Payments made to Luxembourg, Cyprus, and the Seychelles during the current tax period are no longer required to be reported, according to the findings of a 29-30 October 2015 meeting of the Global Forum on Transparency and Exchange of Information for Tax Purposes. The conclusion of the October 2015 meeting is that these three jurisdictions are no longer considered to be non-compliant with OECD standards.
The “current tax period” means assessment year 2016 or the financial year ending 31 December 2015 or the financial year ending in 2016 for companies with a financial year that does not follow the calendar year.
Since 1 January 2010, Belgian corporate taxpayers have had to report all direct and indirect payments made to “tax havens” (art. 307 of the Belgian tax law). The tax law defines “tax havens” as those listed on the Belgian “blacklist” or on the OECD’s blacklist.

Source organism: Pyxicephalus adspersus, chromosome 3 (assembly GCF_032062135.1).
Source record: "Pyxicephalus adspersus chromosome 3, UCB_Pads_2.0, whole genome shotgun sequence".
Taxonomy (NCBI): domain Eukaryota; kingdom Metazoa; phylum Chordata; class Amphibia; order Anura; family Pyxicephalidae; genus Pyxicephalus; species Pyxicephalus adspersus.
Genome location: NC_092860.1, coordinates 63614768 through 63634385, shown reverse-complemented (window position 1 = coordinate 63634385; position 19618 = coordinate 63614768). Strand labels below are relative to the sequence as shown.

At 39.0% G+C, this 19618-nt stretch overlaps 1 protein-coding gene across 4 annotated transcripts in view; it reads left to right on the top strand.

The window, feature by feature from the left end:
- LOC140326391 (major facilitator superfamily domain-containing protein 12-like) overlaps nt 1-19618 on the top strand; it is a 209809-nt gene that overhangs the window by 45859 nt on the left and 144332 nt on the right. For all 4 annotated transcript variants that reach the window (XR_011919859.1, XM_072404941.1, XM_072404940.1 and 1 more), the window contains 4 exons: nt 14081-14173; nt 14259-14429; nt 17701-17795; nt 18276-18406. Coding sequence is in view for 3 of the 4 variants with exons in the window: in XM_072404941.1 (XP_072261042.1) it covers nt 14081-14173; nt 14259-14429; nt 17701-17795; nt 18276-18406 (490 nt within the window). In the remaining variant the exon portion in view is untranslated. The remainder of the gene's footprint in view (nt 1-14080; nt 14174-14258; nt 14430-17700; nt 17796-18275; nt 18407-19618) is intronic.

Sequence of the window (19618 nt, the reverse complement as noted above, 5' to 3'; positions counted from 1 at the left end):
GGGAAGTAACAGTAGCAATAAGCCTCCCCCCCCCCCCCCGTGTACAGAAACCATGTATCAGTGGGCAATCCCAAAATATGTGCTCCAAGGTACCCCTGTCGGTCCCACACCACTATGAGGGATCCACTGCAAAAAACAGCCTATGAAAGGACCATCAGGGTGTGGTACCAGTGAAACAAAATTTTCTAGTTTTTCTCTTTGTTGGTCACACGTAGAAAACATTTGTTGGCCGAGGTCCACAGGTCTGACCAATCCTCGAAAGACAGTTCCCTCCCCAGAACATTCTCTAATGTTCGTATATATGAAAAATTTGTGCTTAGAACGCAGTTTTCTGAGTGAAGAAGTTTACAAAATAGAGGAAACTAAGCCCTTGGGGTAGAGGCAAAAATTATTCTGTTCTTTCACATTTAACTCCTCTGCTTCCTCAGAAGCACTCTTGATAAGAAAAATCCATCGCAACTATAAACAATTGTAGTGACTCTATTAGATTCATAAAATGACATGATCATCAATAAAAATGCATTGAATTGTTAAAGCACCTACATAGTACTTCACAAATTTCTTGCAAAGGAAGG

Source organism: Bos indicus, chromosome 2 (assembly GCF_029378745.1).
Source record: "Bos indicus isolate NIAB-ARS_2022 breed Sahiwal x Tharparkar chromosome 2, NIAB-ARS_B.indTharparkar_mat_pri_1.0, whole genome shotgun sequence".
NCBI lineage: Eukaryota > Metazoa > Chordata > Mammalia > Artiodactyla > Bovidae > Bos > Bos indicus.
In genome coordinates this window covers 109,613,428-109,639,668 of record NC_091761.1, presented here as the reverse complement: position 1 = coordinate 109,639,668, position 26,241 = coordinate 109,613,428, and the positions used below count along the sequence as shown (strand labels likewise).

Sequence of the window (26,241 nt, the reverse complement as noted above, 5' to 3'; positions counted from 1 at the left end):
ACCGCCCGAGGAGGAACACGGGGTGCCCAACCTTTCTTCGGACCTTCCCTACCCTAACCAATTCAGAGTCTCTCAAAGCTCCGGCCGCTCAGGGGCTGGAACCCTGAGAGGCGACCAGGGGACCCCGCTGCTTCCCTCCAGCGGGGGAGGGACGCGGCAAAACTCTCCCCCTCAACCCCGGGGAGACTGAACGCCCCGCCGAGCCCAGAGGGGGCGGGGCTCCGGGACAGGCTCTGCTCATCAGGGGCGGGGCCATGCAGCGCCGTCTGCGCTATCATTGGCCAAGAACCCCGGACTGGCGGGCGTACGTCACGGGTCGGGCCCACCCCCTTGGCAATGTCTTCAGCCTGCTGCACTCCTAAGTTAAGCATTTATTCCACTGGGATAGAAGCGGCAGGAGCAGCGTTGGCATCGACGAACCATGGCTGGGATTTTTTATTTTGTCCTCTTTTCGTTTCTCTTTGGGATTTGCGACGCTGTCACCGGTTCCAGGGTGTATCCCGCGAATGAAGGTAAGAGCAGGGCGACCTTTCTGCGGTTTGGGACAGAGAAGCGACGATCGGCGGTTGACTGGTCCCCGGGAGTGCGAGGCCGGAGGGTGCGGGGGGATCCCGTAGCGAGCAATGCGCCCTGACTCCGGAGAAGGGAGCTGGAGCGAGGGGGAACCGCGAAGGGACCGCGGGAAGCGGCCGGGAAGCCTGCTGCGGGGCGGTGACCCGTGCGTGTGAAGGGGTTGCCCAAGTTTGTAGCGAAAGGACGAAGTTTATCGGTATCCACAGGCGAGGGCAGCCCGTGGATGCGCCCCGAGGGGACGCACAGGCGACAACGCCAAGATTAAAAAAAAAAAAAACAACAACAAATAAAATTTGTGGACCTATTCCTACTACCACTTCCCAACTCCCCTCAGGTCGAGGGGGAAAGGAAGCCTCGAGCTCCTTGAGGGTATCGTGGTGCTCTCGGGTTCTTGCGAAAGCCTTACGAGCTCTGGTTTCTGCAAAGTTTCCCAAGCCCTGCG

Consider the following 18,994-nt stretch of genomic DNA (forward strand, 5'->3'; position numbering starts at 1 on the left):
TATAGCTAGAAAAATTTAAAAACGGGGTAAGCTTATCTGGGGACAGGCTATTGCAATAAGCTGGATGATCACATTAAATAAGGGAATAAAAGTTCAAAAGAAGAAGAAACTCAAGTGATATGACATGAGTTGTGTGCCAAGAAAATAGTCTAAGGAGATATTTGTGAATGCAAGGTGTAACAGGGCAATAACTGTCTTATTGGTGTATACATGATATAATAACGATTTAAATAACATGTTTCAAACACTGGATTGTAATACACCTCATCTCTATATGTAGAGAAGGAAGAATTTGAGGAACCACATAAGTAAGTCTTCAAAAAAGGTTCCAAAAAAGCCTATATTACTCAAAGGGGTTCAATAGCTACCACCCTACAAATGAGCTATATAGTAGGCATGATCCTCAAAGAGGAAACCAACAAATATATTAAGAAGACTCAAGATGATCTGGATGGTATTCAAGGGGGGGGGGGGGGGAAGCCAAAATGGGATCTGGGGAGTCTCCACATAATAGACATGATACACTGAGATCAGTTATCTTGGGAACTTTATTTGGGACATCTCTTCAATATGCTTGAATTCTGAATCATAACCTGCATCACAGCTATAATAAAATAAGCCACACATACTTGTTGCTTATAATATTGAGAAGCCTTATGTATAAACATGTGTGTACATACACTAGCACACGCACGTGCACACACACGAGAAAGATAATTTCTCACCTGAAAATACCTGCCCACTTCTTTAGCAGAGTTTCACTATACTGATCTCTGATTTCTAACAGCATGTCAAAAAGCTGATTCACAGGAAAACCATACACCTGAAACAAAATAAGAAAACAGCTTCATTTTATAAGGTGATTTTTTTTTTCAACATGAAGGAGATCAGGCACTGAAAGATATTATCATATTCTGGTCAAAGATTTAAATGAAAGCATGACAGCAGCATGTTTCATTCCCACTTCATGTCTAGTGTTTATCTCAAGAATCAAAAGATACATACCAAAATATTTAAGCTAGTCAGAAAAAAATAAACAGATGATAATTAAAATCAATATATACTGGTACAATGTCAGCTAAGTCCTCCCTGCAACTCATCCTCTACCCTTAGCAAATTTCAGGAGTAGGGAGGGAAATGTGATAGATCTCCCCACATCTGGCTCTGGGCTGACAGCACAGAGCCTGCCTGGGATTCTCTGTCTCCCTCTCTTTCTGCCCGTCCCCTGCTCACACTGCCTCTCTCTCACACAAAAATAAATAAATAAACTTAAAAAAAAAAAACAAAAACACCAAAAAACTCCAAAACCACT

The Belgian tax authorities recently issued a circular stating that the non-reporting of payments to Luxembourg, Cyprus or the British Virgin Islands (BVIs) does not automatically result in the non-deductibility of those payments. [The BVIs were no longer considered non-compliant in July 2015, but are still on the Belgian blacklist and therefore payments to the BVIs still must be reported.]
Read a November 2015 report prepared by the KPMG member firm in Belgium: Reporting is no longer an obligation for payments made to Luxembourg as from FY 2015
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